The designs I have discussed (except for the red curves) lie above the midsection bulge of the vase and run horizontally around the neck. The other major design on the pot is rendered twice, each time emerging from the band of designs just to the left of the red area and extending vertically almost to the base of the vessel. Except for slight variations of orientation and form, these two renditions are identical.
At the top of the pattern is the familiar black half-moon with parallel lines that emerge from the top. Below this is a complicated rectangle of design. Most basically, the rectangle is formed by two black triangles alternating with two unpainted areas, which also form triangles. Imbedded in each of the black triangles is an unpainted square, thus breaking this element into three smaller triangles. Inserted into each of the unpainted triangles is a black cross, which adds visual interest. Three thin black lines follow and form two unpainted stripes. Below these lines is a large red form consisting of a central rectangle flanked by two pointed feathers. Emerging from the central red rectangle are two black feathers with rounded tips. Imbedded in the base of each is an unpainted rectangle containing a simple black half-moon.
A reader patient enough to follow these details of design on vase 2013-03 will understand the complexity of its painting. Stepping back from this detail and looking at the overall pattern provides a different perspective. The framing line and band of ovals below provide a circular elegance.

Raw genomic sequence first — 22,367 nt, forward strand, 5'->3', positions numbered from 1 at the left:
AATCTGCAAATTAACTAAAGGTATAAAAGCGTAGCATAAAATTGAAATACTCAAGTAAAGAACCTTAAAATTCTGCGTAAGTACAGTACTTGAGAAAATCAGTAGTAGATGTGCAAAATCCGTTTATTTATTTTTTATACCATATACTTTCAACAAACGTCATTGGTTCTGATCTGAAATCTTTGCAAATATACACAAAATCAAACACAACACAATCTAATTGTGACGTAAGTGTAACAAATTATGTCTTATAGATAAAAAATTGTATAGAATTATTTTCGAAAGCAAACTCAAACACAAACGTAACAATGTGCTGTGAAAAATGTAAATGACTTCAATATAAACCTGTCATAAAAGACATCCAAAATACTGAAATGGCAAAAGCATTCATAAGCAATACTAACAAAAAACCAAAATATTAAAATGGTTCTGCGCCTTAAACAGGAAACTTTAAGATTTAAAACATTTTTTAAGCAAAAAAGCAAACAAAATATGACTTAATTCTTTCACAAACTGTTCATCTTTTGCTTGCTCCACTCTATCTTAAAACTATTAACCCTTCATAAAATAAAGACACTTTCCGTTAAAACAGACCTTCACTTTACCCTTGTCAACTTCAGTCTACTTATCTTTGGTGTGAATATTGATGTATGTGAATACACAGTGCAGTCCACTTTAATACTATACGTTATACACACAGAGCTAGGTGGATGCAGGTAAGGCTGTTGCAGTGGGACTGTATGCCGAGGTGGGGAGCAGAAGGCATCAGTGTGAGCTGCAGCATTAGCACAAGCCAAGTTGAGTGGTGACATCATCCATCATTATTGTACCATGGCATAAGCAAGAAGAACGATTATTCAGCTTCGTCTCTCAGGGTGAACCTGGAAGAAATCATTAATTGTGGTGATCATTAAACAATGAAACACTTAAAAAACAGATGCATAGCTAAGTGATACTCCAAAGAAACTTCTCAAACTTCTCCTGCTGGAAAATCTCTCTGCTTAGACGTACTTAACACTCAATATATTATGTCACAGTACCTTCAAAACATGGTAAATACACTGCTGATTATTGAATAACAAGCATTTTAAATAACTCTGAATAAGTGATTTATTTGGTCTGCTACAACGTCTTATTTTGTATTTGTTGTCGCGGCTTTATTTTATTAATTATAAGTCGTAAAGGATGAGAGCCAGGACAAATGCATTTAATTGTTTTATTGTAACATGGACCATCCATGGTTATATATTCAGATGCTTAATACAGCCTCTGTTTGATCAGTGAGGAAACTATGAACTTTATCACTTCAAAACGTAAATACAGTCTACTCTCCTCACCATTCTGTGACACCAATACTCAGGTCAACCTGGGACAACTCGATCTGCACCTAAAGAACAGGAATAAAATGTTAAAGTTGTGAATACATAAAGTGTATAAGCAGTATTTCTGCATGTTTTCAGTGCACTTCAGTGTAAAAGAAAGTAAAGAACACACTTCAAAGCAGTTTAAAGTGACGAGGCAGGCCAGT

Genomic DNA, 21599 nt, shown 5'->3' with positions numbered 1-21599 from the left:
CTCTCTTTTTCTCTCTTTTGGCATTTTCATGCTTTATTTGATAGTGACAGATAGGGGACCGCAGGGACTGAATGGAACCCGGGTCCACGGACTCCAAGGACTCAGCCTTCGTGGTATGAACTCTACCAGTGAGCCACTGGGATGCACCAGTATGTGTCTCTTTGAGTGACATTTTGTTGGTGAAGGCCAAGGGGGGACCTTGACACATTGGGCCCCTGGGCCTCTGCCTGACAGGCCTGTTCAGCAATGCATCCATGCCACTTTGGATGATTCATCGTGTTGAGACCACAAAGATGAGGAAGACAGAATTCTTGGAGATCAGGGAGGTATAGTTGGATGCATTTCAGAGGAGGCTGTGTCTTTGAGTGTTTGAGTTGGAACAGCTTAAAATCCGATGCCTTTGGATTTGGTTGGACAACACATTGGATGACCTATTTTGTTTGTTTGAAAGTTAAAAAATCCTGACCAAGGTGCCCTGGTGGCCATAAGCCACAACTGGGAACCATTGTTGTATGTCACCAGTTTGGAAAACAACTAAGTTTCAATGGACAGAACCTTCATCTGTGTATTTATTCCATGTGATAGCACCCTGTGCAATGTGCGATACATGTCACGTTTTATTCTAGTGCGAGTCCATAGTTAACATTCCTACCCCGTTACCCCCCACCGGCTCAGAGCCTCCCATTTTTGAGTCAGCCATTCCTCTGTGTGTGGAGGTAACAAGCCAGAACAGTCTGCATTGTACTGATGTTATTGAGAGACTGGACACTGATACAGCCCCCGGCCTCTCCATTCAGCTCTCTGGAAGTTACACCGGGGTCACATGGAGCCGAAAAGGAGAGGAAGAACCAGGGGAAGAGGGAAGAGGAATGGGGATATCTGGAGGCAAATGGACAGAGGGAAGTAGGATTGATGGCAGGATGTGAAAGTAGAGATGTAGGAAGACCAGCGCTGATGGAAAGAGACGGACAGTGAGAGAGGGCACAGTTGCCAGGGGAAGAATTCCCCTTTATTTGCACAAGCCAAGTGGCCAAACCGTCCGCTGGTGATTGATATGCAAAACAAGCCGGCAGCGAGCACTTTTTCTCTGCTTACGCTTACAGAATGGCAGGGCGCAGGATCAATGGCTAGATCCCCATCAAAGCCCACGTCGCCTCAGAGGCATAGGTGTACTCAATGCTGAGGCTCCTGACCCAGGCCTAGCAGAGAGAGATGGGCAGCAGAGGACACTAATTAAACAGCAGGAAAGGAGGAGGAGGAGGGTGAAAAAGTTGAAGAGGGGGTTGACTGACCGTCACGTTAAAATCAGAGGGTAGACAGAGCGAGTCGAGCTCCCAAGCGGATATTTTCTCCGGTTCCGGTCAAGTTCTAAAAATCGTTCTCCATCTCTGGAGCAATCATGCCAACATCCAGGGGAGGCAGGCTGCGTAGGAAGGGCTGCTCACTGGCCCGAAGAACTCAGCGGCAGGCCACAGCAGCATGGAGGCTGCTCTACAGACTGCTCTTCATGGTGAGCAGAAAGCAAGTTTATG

The complex horizontal design below the neck of 2013-03 contains great tension because each end seems to represent tail feathers flying toward the center. Additional tension is provided by the red curvilinear elements that in both shape and color contrast with the black linear design above.
This is the same artistic device used on bowl 2002-03 in the collection. The form and color of the design on 2002-03 are different than on vase 2013-03, but the techniques used to create a dynamic design are the same: a string of elements capped at each end with tail feathers that push toward the center and a curvilinear element emerging below. Bowl 2002-03 and vase 2013-03 make a particular interesting pair since together they offer some insight into how Nampeyo adopted similar aesthetic insights to very different shapes. The design on the bowl is simpler than the vase, but three elements (blunt-tipped black feathers with inserts, parallel tail feathers with pointed red side feathers and a window-pane rectangle) are shared by the two vessels,